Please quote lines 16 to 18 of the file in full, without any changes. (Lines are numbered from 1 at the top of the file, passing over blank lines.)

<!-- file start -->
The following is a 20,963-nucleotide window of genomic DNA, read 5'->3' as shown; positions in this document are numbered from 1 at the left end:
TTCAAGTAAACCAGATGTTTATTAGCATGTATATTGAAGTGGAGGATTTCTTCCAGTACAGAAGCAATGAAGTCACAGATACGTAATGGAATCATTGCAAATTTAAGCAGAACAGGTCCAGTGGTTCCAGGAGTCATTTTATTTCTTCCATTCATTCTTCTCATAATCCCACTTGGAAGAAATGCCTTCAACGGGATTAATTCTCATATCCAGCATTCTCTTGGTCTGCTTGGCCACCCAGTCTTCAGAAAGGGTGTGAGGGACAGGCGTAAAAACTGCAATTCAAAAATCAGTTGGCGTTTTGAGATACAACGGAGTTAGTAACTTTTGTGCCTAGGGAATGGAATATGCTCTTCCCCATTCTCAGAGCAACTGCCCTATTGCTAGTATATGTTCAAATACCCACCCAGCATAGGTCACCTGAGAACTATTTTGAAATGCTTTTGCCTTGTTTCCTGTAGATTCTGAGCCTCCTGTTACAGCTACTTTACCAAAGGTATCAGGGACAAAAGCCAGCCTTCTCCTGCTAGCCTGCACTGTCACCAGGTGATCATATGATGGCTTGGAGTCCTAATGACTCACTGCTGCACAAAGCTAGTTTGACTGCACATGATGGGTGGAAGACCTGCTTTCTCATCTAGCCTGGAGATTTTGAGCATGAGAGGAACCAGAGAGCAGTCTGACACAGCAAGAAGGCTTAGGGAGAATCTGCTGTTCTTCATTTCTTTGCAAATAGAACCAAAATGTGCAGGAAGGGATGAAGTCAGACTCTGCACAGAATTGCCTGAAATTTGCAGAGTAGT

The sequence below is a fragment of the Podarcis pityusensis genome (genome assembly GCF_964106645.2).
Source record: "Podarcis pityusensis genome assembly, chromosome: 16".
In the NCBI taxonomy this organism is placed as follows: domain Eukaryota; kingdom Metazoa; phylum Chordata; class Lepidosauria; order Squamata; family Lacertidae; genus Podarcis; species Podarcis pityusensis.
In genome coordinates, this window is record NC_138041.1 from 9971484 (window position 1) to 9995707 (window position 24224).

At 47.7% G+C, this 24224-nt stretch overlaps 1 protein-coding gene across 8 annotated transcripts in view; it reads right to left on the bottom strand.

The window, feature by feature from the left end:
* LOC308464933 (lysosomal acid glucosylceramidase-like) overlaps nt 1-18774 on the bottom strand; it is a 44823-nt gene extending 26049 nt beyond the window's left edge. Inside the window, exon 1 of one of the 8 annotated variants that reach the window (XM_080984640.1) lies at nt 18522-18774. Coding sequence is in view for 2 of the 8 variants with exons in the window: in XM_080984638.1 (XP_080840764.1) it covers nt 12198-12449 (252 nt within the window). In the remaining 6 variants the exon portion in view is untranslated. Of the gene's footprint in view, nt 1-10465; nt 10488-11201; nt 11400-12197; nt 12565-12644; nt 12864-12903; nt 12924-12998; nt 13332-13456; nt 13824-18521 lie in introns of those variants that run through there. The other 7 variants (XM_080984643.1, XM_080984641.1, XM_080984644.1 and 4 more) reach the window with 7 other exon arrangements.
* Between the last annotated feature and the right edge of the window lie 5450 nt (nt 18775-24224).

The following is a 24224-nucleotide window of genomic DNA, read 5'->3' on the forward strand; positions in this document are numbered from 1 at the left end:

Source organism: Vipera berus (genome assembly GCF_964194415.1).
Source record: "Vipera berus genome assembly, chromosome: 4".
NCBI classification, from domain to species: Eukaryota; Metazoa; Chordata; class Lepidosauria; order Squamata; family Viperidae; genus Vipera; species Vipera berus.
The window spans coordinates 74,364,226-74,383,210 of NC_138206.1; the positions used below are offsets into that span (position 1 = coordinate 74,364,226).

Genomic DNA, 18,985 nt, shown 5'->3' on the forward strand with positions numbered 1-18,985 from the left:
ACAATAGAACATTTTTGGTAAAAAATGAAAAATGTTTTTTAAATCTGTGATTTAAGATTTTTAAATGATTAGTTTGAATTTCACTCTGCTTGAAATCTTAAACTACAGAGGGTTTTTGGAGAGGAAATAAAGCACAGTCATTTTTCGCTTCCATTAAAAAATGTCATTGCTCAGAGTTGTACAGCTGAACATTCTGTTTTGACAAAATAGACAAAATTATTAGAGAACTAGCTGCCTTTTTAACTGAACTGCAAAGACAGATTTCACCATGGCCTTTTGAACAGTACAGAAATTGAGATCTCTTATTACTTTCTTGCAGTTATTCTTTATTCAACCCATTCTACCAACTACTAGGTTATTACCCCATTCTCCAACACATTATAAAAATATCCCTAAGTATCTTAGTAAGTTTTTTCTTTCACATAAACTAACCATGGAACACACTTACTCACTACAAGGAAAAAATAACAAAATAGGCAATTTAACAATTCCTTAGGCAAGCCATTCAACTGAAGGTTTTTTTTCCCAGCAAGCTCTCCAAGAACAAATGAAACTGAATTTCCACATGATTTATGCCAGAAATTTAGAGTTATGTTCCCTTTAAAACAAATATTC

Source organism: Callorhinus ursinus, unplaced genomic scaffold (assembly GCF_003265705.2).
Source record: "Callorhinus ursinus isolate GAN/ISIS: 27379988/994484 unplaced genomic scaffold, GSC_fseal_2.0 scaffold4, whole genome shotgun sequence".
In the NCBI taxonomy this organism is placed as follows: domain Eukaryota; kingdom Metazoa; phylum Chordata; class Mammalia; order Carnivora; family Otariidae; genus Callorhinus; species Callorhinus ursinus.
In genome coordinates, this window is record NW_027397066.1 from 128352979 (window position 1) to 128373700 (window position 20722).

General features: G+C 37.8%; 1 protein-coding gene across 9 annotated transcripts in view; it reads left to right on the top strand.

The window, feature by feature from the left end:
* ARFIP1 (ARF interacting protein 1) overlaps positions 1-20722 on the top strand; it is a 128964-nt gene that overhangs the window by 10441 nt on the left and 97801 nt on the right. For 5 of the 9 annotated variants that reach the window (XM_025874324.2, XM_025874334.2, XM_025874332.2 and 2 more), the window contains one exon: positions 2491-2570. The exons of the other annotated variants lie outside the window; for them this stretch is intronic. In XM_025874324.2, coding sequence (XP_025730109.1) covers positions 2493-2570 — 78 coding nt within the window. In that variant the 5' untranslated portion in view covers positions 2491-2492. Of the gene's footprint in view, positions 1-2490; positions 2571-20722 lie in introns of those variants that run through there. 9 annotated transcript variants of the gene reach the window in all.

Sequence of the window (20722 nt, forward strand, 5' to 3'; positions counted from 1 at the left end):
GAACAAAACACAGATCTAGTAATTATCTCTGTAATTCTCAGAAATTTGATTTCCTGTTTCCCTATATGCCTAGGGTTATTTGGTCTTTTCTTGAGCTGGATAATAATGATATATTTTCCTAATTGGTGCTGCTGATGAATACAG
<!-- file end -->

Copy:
Genomic DNA, 18,985 nt, shown 5'->3' on the forward strand with positions numbered 1-18,985 from the left:
ACAATAGAACATTTTTGGTAAAAAATGAAAAATGTTTTTTAAATCTGTGATTTAAGATTTTTAAATGATTAGTTTGAATTTCACTCTGCTTGAAATCTTAAACTACAGAGGGTTTTTGGAGAGGAAATAAAGCACAGTCATTTTTCGCTTCCATTAAAAAATGTCATTGCTCAGAGTTGTACAGCTGAACATTCTGTTTTGACAAAATAGACAAAATTATTAGAGAACTAGCTGCCTTTTTAACTGAACTGCAAAGACAGATTTCACCATGGCCTTTTGAACAGTACAGAAATTGAGATCTCTTATTACTTTCTTGCAGTTATTCTTTATTCAACCCATTCTACCAACTACTAGGTTATTACCCCATTCTCCAACACATTATAAAAATATCCCTAAGTATCTTAGTAAGTTTTTTCTTTCACATAAACTAACCATGGAACACACTTACTCACTACAAGGAAAAAATAACAAAATAGGCAATTTAACAATTCCTTAGGCAAGCCATTCAACTGAAGGTTTTTTTTCCCAGCAAGCTCTCCAAGAACAAATGAAACTGAATTTCCACATGATTTATGCCAGAAATTTAGAGTTATGTTCCCTTTAAAACAAATATTC

Source organism: Callorhinus ursinus, unplaced genomic scaffold (assembly GCF_003265705.2).